• Sargon II (722-705 B.C.) is mentioned by name only once in the Bible (Isa 20:1)
  • Belshazzar (Dan 5:1-30)
  • Darius the Mede (Dan 5:31-6:28)

b) Archaeology likewise supplies many confirmations of the biblical accounts:

  1. The Babylonian “Epic of Creation,”-shows that the idea of a special creation was widespread in early times.
  2. The same can be said about the Babylonian legends of the fall
  3. More important is a tablet that has been found in Babylon containing an account of the flood which has marked similarities to the biblical account.
  4. The so-called battle of the kings (Gen 14) – found an inscriptions in the Valley of the Euphrates show that the four kings mentioned in the Bible as joining in this expedition are historical persons.
  5. The Nuzi tablets throw light on the action of Sarah and Rachel in giving their handmaids to their husbands.
  6. The Egyptian hieroglyphics[1] indicate that writing was known more than a thousand years before Abraham.
  7. Archaeology also confirms that Israel lived in Egypt, that the people were in bondage in that land, and that they finally left the country.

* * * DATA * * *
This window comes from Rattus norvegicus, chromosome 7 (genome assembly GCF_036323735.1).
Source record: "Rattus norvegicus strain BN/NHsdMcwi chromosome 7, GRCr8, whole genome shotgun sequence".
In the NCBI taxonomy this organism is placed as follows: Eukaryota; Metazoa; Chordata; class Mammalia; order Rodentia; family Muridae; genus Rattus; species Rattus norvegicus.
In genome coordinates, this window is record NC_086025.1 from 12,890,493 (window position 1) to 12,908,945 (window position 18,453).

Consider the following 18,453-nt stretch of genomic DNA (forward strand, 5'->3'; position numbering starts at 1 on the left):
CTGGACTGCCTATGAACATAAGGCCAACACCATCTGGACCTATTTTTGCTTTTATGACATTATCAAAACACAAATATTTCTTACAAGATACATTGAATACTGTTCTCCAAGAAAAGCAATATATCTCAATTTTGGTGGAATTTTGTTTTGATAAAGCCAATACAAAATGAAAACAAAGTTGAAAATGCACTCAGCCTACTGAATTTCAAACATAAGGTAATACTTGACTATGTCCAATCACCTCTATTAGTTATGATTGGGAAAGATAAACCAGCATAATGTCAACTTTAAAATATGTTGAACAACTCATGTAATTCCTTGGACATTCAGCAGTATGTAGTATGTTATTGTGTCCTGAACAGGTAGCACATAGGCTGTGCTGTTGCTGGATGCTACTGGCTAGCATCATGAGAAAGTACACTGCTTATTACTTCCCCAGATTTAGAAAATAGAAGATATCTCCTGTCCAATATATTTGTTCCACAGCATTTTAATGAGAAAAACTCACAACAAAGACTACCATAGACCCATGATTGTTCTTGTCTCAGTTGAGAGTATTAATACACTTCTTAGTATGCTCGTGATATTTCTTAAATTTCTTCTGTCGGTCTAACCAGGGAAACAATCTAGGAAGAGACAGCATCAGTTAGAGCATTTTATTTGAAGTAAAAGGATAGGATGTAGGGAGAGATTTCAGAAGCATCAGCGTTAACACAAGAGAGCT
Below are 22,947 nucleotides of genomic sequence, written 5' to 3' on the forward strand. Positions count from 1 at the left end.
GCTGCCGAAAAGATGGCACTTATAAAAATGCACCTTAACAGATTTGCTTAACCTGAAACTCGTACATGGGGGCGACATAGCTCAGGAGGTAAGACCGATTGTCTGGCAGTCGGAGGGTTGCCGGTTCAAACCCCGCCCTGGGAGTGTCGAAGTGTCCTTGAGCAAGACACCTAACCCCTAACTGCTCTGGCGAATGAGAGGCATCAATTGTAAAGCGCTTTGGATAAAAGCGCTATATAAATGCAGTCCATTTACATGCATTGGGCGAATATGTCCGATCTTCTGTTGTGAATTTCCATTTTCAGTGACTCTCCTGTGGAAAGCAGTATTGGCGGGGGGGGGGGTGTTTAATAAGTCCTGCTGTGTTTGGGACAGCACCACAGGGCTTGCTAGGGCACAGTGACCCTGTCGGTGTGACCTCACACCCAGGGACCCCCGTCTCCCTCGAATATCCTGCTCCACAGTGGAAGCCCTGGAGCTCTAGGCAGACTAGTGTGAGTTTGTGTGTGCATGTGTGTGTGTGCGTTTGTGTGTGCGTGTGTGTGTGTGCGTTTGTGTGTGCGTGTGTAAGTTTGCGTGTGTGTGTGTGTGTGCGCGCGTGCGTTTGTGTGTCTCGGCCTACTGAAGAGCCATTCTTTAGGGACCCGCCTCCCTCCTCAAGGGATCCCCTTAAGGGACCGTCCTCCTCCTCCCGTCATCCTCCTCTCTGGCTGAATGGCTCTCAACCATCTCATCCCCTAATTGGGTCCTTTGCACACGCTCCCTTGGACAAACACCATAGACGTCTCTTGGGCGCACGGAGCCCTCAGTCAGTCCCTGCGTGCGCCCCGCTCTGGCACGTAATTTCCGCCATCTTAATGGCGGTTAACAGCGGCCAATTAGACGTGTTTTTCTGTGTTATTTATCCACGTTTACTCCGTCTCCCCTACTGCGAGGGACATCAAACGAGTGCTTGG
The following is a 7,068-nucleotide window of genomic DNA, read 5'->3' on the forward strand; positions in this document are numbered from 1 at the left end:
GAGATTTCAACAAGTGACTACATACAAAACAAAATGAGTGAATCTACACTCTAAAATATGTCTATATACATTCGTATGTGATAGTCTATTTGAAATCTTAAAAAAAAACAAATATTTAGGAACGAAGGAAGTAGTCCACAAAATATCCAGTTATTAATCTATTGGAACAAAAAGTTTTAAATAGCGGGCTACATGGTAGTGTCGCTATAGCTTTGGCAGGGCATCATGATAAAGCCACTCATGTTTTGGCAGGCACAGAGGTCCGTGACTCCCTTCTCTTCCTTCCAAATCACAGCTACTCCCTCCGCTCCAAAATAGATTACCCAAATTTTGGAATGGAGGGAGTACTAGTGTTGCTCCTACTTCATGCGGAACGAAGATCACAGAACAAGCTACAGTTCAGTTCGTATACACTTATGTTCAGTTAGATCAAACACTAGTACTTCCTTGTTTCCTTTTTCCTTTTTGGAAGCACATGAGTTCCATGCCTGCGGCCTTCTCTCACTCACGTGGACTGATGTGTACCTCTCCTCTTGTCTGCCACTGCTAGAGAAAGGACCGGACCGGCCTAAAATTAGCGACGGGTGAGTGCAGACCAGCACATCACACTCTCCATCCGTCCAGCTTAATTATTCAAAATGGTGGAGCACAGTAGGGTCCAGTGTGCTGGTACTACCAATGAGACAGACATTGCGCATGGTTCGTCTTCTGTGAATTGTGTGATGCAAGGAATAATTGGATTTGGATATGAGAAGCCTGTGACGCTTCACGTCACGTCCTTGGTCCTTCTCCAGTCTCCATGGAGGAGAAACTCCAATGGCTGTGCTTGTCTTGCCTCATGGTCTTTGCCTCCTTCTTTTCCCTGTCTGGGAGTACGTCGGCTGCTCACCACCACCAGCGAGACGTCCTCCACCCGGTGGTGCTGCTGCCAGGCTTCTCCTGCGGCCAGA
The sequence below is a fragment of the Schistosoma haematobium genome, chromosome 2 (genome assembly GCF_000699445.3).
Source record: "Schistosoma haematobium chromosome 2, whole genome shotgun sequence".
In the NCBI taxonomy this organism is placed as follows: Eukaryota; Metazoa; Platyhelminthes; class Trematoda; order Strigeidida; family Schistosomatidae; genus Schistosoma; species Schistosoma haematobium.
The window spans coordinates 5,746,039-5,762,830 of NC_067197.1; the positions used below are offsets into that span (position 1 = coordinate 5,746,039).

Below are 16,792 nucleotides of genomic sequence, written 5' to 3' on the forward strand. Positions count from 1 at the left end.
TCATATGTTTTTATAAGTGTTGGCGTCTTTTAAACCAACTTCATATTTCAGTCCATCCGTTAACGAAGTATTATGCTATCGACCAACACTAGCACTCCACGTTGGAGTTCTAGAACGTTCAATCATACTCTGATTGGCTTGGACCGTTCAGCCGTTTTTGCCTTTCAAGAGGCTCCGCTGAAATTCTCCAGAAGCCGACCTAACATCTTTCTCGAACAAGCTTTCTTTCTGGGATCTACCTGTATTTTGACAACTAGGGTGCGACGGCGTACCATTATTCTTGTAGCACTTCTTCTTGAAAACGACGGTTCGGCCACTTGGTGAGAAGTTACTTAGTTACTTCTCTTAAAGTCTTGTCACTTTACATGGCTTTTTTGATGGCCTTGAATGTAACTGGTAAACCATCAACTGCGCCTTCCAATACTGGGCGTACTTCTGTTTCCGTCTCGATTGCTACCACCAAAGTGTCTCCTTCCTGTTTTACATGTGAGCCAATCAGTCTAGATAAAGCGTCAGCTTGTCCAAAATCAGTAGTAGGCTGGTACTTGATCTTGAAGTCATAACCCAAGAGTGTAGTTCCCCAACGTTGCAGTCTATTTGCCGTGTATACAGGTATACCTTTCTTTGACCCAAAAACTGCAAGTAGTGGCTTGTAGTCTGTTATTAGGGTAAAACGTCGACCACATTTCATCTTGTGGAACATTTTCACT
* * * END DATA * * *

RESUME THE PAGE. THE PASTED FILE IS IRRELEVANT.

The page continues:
8. The Hittites, whose very existence was questioned, have been shown to be a powerful people in Asia Minor and Palestine at the very time indicated in the Bible.
  9. The Tel el-Amarna tables give evidence of the trustworthiness of the book of Judges.

B. The Credibility of the Books of the NT

This can be established by four great facts:

1. The writers of the New Testament were competent (qualified)

  • We have eight NT writers
  • Matthew, John, and Peter where disciples of Christ and eyewitnesses of his works and teachings (2 Pet 1:18; 1 John 1:1-3)
  • Mark, according to Papias, was the interpreter of Peter and wrote down accurately what he remembered of the teaching of Peter.